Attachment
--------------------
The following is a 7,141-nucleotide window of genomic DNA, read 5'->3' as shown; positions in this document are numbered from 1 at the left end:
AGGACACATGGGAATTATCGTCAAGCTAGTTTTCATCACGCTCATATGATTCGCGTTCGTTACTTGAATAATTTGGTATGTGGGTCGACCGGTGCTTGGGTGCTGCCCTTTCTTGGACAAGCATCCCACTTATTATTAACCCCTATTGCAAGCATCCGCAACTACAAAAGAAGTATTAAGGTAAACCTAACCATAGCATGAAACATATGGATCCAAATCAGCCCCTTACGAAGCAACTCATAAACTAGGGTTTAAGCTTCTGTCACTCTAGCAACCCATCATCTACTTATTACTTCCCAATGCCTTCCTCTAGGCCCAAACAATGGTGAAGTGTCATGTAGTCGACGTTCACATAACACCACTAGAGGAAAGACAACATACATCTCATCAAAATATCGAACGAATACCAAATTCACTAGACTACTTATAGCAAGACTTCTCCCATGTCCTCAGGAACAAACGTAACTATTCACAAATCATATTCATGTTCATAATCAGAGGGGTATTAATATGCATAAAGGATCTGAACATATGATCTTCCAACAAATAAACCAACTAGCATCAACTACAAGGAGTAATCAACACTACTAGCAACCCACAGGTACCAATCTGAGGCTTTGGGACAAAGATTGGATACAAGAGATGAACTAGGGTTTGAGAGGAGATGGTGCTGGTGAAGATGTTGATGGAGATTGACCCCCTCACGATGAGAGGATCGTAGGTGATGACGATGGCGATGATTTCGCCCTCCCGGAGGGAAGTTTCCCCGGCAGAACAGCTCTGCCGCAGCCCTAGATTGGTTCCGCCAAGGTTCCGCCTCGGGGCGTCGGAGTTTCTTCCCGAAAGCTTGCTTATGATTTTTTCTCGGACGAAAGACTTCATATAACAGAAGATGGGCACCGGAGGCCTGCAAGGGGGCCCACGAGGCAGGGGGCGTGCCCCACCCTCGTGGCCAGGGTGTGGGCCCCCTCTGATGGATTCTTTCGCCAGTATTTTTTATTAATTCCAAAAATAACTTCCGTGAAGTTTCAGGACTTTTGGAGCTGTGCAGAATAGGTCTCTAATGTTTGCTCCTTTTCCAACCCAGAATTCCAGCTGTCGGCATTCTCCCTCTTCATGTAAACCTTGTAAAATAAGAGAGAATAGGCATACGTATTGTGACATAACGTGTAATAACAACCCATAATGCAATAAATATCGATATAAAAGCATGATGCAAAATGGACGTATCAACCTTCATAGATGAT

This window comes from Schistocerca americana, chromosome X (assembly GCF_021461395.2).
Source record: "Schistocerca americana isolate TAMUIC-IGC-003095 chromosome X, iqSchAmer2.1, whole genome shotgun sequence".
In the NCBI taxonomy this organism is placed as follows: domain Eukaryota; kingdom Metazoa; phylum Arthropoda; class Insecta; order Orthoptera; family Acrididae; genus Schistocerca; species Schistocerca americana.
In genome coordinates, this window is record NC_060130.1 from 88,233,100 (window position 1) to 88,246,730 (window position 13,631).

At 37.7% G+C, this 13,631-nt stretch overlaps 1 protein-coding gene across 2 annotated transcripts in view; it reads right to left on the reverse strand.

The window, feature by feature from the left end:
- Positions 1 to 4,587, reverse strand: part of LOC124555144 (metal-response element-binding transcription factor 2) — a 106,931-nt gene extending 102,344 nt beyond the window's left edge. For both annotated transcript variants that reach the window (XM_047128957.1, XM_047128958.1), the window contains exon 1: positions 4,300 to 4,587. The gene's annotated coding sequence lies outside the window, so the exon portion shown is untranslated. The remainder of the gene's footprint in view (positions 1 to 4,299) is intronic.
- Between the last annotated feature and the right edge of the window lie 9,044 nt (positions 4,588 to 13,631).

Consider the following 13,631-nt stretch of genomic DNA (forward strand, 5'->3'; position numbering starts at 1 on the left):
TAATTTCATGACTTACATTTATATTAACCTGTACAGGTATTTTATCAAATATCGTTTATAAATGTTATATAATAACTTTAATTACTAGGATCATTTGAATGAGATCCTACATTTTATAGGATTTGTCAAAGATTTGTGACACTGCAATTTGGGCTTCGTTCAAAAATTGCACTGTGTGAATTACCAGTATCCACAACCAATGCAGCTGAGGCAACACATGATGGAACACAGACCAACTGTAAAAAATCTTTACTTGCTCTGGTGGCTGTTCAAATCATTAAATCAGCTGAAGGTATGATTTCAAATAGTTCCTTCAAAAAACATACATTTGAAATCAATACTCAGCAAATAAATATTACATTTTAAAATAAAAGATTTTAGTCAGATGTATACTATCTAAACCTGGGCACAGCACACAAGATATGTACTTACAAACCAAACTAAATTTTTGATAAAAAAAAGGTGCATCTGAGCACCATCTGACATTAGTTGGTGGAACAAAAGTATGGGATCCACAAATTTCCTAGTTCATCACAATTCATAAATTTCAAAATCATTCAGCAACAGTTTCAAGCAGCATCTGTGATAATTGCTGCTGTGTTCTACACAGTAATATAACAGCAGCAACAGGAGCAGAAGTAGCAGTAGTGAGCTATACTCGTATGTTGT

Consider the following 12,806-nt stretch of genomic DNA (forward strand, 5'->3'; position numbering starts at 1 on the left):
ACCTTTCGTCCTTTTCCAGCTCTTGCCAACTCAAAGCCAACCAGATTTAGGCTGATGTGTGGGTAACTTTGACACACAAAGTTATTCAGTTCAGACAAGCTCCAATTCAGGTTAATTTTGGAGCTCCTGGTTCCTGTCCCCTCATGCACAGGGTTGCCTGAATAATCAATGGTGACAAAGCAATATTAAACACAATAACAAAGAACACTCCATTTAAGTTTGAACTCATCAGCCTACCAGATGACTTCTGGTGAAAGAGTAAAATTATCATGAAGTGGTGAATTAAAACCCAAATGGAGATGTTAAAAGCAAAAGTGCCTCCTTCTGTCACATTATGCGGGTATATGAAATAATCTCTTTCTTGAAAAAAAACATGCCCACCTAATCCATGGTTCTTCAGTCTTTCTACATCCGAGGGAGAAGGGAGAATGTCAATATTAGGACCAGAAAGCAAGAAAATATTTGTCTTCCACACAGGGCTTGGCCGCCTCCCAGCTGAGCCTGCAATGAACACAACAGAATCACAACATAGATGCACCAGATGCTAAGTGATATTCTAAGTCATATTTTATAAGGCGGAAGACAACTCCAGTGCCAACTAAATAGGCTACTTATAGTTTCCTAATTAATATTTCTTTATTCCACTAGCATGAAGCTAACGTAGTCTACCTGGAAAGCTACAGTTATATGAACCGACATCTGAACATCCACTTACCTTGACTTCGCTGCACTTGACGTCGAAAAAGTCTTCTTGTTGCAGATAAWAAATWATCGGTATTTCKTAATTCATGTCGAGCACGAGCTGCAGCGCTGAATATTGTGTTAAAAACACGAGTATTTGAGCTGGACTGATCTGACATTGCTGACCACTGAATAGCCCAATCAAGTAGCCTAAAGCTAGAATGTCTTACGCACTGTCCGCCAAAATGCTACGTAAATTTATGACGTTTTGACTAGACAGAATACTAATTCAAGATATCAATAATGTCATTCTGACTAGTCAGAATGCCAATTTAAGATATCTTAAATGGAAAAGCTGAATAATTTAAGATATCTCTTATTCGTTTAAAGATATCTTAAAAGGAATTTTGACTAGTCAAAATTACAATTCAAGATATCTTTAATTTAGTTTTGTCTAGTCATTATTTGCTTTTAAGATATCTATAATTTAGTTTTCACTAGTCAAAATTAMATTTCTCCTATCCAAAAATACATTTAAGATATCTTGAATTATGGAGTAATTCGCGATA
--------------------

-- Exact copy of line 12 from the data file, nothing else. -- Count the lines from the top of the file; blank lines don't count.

TAATTTCATGACTTACATTTATATTAACCTGTACAGGTATTTTATCAAATATCGTTTATAAATGTTATATAATAACTTTAATTACTAGGATCATTTGAATGAGATCCTACATTTTATAGGATTTGTCAAAGATTTGTGACACTGCAATTTGGGCTTCGTTCAAAAATTGCACTGTGTGAATTACCAGTATCCACAACCAATGCAGCTGAGGCAACACATGATGGAACACAGACCAACTGTAAAAAATCTTTACTTGCTCTGGTGGCTGTTCAAATCATTAAATCAGCTGAAGGTATGATTTCAAATAGTTCCTTCAAAAAACATACATTTGAAATCAATACTCAGCAAATAAATATTACATTTTAAAATAAAAGATTTTAGTCAGATGTATACTATCTAAACCTGGGCACAGCACACAAGATATGTACTTACAAACCAAACTAAATTTTTGATAAAAAAAAGGTGCATCTGAGCACCATCTGACATTAGTTGGTGGAACAAAAGTATGGGATCCACAAATTTCCTAGTTCATCACAATTCATAAATTTCAAAATCATTCAGCAACAGTTTCAAGCAGCATCTGTGATAATTGCTGCTGTGTTCTACACAGTAATATAACAGCAGCAACAGGAGCAGAAGTAGCAGTAGTGAGCTATACTCGTATGTTGT